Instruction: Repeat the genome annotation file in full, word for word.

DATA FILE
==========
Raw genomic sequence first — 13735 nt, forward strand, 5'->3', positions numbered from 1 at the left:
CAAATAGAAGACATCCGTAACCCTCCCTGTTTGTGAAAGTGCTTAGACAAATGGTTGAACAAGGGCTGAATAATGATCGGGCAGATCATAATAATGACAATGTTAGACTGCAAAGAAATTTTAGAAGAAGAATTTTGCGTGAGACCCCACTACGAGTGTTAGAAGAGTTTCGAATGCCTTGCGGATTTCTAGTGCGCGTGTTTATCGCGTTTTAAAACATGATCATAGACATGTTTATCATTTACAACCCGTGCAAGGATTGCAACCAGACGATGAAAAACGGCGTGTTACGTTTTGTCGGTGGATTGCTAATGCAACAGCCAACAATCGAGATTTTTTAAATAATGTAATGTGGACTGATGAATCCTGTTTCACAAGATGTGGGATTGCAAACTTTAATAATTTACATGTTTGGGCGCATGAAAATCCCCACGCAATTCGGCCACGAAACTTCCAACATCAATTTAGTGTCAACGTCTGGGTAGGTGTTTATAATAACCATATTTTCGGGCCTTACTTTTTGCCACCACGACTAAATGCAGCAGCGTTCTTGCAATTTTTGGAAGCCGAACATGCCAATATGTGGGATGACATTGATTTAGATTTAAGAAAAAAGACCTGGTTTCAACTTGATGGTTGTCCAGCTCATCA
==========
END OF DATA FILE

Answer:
Raw genomic sequence first — 13735 nt, forward strand, 5'->3', positions numbered from 1 at the left:
CAAATAGAAGACATCCGTAACCCTCCCTGTTTGTGAAAGTGCTTAGACAAATGGTTGAACAAGGGCTGAATAATGATCGGGCAGATCATAATAATGACAATGTTAGACTGCAAAGAAATTTTAGAAGAAGAATTTTGCGTGAGACCCCACTACGAGTGTTAGAAGAGTTTCGAATGCCTTGCGGATTTCTAGTGCGCGTGTTTATCGCGTTTTAAAACATGATCATAGACATGTTTATCATTTACAACCCGTGCAAGGATTGCAACCAGACGATGAAAAACGGCGTGTTACGTTTTGTCGGTGGATTGCTAATGCAACAGCCAACAATCGAGATTTTTTAAATAATGTAATGTGGACTGATGAATCCTGTTTCACAAGATGTGGGATTGCAAACTTTAATAATTTACATGTTTGGGCGCATGAAAATCCCCACGCAATTCGGCCACGAAACTTCCAACATCAATTTAGTGTCAACGTCTGGGTAGGTGTTTATAATAACCATATTTTCGGGCCTTACTTTTTGCCACCACGACTAAATGCAGCAGCGTTCTTGCAATTTTTGGAAGCCGAACATGCCAATATGTGGGATGACATTGATTTAGATTTAAGAAAAAAGACCTGGTTTCAACTTGATGGTTGTCCAGCTCATCA